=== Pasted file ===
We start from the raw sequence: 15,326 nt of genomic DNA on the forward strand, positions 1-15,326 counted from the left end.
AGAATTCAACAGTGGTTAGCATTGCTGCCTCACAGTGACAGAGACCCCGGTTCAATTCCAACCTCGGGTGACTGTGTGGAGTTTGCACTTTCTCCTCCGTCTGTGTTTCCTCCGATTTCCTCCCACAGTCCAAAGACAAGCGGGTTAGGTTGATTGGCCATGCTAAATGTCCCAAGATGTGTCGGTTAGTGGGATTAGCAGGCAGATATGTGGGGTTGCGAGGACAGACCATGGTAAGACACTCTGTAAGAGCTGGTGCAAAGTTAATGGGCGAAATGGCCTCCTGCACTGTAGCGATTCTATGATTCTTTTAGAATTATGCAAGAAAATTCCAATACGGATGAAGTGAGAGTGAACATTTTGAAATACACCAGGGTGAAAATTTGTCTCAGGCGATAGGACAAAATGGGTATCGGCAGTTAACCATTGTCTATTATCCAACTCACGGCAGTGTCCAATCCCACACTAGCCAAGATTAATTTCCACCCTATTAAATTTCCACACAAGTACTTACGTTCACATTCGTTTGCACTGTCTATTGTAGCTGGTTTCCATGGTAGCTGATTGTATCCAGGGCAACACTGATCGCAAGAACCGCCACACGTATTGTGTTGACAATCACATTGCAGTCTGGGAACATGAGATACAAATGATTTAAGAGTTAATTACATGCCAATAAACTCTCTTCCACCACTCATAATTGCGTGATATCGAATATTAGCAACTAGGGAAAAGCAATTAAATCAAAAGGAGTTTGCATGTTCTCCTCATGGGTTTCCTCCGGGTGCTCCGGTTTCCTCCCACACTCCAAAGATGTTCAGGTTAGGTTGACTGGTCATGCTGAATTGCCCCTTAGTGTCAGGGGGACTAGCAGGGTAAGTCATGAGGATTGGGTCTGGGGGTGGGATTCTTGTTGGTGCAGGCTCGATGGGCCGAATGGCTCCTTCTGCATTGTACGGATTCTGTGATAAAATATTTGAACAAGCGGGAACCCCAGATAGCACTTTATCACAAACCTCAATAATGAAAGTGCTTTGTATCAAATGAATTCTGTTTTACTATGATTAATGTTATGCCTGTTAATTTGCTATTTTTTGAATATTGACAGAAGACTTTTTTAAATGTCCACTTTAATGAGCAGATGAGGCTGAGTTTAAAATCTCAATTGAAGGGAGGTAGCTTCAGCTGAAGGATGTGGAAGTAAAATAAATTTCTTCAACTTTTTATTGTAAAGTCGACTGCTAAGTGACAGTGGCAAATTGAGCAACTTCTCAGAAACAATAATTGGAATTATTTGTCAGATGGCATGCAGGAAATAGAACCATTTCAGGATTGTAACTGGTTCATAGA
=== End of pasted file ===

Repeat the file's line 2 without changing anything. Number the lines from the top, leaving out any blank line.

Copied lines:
AGAATTCAACAGTGGTTAGCATTGCTGCCTCACAGTGACAGAGACCCCGGTTCAATTCCAACCTCGGGTGACTGTGTGGAGTTTGCACTTTCTCCTCCGTCTGTGTTTCCTCCGATTTCCTCCCACAGTCCAAAGACAAGCGGGTTAGGTTGATTGGCCATGCTAAATGTCCCAAGATGTGTCGGTTAGTGGGATTAGCAGGCAGATATGTGGGGTTGCGAGGACAGACCATGGTAAGACACTCTGTAAGAGCTGGTGCAAAGTTAATGGGCGAAATGGCCTCCTGCACTGTAGCGATTCTATGATTCTTTTAGAATTATGCAAGAAAATTCCAATACGGATGAAGTGAGAGTGAACATTTTGAAATACACCAGGGTGAAAATTTGTCTCAGGCGATAGGACAAAATGGGTATCGGCAGTTAACCATTGTCTATTATCCAACTCACGGCAGTGTCCAATCCCACACTAGCCAAGATTAATTTCCACCCTATTAAATTTCCACACAAGTACTTACGTTCACATTCGTTTGCACTGTCTATTGTAGCTGGTTTCCATGGTAGCTGATTGTATCCAGGGCAACACTGATCGCAAGAACCGCCACACGTATTGTGTTGACAATCACATTGCAGTCTGGGAACATGAGATACAAATGATTTAAGAGTTAATTACATGCCAATAAACTCTCTTCCACCACTCATAATTGCGTGATATCGAATATTAGCAACTAGGGAAAAGCAATTAAATCAAAAGGAGTTTGCATGTTCTCCTCATGGGTTTCCTCCGGGTGCTCCGGTTTCCTCCCACACTCCAAAGATGTTCAGGTTAGGTTGACTGGTCATGCTGAATTGCCCCTTAGTGTCAGGGGGACTAGCAGGGTAAGTCATGAGGATTGGGTCTGGGGGTGGGATTCTTGTTGGTGCAGGCTCGATGGGCCGAATGGCTCCTTCTGCATTGTACGGATTCTGTGATAAAATATTTGAACAAGCGGGAACCCCAGATAGCACTTTATCACAAACCTCAATAATGAAAGTGCTTTGTATCAAATGAATTCTGTTTTACTATGATTAATGTTATGCCTGTTAATTTGCTATTTTTTGAATATTGACAGAAGACTTTTTTAAATGTCCACTTTAATGAGCAGATGAGGCTGAGTTTAAAATCTCAATTGAAGGGAGGTAGCTTCAGCTGAAGGATGTGGAAGTAAAATAAATTTCTTCAACTTTTTATTGTAAAGTCGACTGCTAAGTGACAGTGGCAAATTGAGCAACTTCTCAGAAACAATAATTGGAATTATTTGTCAGATGGCATGCAGGAAATAGAACCATTTCAGGATTGTAACTGGTTCATAGA